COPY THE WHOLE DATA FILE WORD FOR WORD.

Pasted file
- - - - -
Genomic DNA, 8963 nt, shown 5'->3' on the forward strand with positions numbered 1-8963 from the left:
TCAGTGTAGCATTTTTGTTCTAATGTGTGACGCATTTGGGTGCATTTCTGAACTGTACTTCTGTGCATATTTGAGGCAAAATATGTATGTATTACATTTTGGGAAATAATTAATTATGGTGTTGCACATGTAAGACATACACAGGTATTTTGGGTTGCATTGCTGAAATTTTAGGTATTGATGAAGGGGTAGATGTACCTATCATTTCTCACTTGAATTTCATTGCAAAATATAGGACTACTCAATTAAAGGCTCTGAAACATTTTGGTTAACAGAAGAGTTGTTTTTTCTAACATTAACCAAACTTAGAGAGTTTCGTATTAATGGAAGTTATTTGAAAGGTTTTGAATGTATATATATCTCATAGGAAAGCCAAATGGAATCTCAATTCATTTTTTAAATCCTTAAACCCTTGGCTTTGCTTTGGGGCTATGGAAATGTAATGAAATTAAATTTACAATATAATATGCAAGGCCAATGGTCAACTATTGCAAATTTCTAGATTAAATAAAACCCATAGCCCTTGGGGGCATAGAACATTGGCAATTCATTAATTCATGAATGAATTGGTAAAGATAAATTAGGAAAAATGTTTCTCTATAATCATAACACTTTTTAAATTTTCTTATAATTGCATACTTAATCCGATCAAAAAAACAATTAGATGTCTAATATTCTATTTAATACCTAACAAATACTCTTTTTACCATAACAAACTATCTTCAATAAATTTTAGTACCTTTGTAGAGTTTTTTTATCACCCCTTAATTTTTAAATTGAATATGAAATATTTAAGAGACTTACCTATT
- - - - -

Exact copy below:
Genomic DNA, 8963 nt, shown 5'->3' on the forward strand with positions numbered 1-8963 from the left:
TCAGTGTAGCATTTTTGTTCTAATGTGTGACGCATTTGGGTGCATTTCTGAACTGTACTTCTGTGCATATTTGAGGCAAAATATGTATGTATTACATTTTGGGAAATAATTAATTATGGTGTTGCACATGTAAGACATACACAGGTATTTTGGGTTGCATTGCTGAAATTTTAGGTATTGATGAAGGGGTAGATGTACCTATCATTTCTCACTTGAATTTCATTGCAAAATATAGGACTACTCAATTAAAGGCTCTGAAACATTTTGGTTAACAGAAGAGTTGTTTTTTCTAACATTAACCAAACTTAGAGAGTTTCGTATTAATGGAAGTTATTTGAAAGGTTTTGAATGTATATATATCTCATAGGAAAGCCAAATGGAATCTCAATTCATTTTTTAAATCCTTAAACCCTTGGCTTTGCTTTGGGGCTATGGAAATGTAATGAAATTAAATTTACAATATAATATGCAAGGCCAATGGTCAACTATTGCAAATTTCTAGATTAAATAAAACCCATAGCCCTTGGGGGCATAGAACATTGGCAATTCATTAATTCATGAATGAATTGGTAAAGATAAATTAGGAAAAATGTTTCTCTATAATCATAACACTTTTTAAATTTTCTTATAATTGCATACTTAATCCGATCAAAAAAACAATTAGATGTCTAATATTCTATTTAATACCTAACAAATACTCTTTTTACCATAACAAACTATCTTCAATAAATTTTAGTACCTTTGTAGAGTTTTTTTATCACCCCTTAATTTTTAAATTGAATATGAAATATTTAAGAGACTTACCTATT